South of the Champagne region in the heart of the Côte des Bar, you will discover this magnificent Champagne. Gorgeous, clean, and crisp, Philippe Prié Brut Tradition is laced with bright white peaches, green apples, flowers, and minerals. Medium in body, it reveals plenty of length and focus, with a crisp and incredibly pure finish, due to the very late inducing of the liquor. Elaborated from 80% Pinot Noir (for robust structure) and 20% Chardonnay (for delicacy and elegance), the grapes come from 30-year-old vines in clay and limestone soils, located in 23 hectares in the Côte des Bar region of southern Champagne.
The Côte des Bar marks the transition between the plains of Champagne and the rolling slopes of Burgundy. From the Côte des Blancs, it is some two hours south of Epernay. The largest city near the Côte des Bar and the Aube department is Troyes, once abundant with textile factories, but now perhaps most known for its high-quality andouillette - an aromatic sausage made from pig's intestines. Just south of the Côte des Bar, one finds the small village of Chaource, from which the creamy, buttery, and delicious cow's milk cheese takes its name. Less than an hour southwest lies the northern tip of Burgundy and the town of Chablis.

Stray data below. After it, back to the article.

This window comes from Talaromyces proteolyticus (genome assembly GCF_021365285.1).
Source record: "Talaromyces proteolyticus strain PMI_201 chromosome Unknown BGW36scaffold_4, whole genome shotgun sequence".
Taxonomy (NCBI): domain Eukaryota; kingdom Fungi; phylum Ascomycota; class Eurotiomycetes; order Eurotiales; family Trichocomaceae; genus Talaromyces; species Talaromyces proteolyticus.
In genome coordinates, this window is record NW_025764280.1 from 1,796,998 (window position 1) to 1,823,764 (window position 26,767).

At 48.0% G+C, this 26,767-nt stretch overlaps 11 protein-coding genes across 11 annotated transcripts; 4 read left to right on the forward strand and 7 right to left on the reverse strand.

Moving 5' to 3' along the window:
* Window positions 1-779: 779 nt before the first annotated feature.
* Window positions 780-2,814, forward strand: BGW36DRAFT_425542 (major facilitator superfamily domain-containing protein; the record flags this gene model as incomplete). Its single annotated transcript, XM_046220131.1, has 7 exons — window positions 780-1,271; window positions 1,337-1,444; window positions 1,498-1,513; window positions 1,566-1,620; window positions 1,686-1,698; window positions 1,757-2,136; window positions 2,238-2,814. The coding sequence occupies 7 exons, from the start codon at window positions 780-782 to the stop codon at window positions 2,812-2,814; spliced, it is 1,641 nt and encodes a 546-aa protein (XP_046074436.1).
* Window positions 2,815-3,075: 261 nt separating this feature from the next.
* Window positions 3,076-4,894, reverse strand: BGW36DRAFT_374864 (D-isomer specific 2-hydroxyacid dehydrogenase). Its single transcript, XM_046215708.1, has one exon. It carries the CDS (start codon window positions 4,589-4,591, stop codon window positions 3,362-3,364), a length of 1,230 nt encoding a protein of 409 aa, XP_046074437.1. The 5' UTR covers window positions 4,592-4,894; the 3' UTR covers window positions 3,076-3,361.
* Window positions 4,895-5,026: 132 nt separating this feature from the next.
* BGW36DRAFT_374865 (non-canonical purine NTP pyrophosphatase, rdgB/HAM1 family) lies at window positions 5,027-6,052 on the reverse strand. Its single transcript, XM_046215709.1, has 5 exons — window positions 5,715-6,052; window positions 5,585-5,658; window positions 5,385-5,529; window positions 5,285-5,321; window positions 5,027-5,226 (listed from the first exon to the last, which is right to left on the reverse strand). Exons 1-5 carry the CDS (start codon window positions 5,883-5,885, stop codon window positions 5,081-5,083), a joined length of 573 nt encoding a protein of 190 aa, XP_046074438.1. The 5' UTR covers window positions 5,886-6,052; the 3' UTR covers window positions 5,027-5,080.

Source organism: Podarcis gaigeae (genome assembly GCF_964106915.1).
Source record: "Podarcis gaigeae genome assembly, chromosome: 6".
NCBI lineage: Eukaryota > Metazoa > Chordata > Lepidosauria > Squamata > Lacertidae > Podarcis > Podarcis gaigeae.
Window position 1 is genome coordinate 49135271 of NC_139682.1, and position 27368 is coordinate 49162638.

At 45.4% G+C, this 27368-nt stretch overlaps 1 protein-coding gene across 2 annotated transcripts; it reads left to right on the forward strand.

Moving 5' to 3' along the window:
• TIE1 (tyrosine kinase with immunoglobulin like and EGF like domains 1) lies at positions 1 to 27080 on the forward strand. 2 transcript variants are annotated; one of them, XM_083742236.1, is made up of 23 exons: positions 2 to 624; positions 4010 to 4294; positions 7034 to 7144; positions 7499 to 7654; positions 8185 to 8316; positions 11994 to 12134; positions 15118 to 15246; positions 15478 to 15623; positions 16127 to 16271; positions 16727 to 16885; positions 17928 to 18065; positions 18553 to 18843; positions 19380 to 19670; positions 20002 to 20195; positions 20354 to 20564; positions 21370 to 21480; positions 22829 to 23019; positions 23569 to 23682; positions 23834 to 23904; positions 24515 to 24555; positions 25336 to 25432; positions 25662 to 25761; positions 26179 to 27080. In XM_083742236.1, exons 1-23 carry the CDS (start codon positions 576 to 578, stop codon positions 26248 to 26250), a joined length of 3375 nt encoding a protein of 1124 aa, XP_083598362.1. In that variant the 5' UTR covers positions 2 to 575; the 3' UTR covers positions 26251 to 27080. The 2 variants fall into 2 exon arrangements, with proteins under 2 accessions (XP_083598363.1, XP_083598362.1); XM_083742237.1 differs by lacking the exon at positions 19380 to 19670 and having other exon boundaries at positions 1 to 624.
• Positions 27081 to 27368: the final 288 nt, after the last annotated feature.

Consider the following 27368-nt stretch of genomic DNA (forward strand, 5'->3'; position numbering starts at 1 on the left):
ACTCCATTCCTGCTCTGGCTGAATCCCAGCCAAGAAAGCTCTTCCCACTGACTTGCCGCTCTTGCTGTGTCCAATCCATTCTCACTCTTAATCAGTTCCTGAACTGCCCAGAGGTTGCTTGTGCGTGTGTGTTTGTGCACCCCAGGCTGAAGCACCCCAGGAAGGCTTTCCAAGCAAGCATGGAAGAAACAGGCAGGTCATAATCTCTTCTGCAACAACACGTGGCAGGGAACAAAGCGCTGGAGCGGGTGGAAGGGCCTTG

The soil in the Côte des Bar is closer to that of Chablis - Kimmeridgian marl topped by Portlandian limestone - than it is to the vineyards near Epernay and Reims, which is composed mostly of Cretaceous chalk. Unlike in Chablis, however, producers in the Aube specialize in Pinot Noir. Humid Atlantic influences coming from the west and continental influences with higher temperatures are two factors that help Pinot Noir ripen extremely well in the area. Pinot accounts for almost 90% of vines planted in the region and strongly influences the character of its Champagnes. The Côte des Bar has diverse terroirs. Specific soil types, local climate conditions, slope, and orientation are extremely varied, producing separate micro-climates. Each vigneron needs to be fully attentive to his own terroir in order to make the most of it.
Non-vintage Champagnes consist of a base year in the blend, which represents the majority of the Cuvee. To that base, reserve wines from previous vintages are added to develop the house style. In the case of Philippe Prié, the tradition label is based on Pinot Noir and the base year comprises 70 percent of the total blend. The additional 30 percent comes from reserves, generally from three to five different vintages. In 2005, a new winery came into service, equipped with a state of the art wine press with a capacity of nine tons, and a full range of temperature-controlled stainless steel tanks adapted to each parcel of the vineyards. This modern production facility offers complete control over the quality winemaking process. The secret of the consistent quality of Philippe Prié wines lies in careful blending techniques.
An immediately drinkable wine, this is crisp and bright with green fruits, apples and final acidity. It has a light mousse and a good lift at the end. Drink now.